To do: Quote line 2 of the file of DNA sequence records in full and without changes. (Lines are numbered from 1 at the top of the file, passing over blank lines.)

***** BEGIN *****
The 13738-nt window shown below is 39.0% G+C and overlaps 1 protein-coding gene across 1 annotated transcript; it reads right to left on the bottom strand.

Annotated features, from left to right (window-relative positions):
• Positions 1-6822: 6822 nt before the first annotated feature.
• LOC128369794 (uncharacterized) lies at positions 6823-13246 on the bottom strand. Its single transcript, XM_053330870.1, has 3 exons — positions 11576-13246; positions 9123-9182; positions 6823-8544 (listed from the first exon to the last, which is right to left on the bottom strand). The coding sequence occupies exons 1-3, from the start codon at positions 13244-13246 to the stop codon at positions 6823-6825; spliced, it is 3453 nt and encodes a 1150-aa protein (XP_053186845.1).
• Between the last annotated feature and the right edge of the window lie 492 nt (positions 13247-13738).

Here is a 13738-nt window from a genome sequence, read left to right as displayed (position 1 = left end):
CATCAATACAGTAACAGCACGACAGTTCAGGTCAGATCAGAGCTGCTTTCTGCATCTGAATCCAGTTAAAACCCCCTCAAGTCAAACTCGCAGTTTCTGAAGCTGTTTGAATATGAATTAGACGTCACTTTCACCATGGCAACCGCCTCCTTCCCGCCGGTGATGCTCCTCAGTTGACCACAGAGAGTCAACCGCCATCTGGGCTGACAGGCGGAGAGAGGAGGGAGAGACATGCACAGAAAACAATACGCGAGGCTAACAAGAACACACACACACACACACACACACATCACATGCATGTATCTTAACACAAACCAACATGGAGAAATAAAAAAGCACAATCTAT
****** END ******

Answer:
Annotated features, from left to right (window-relative positions):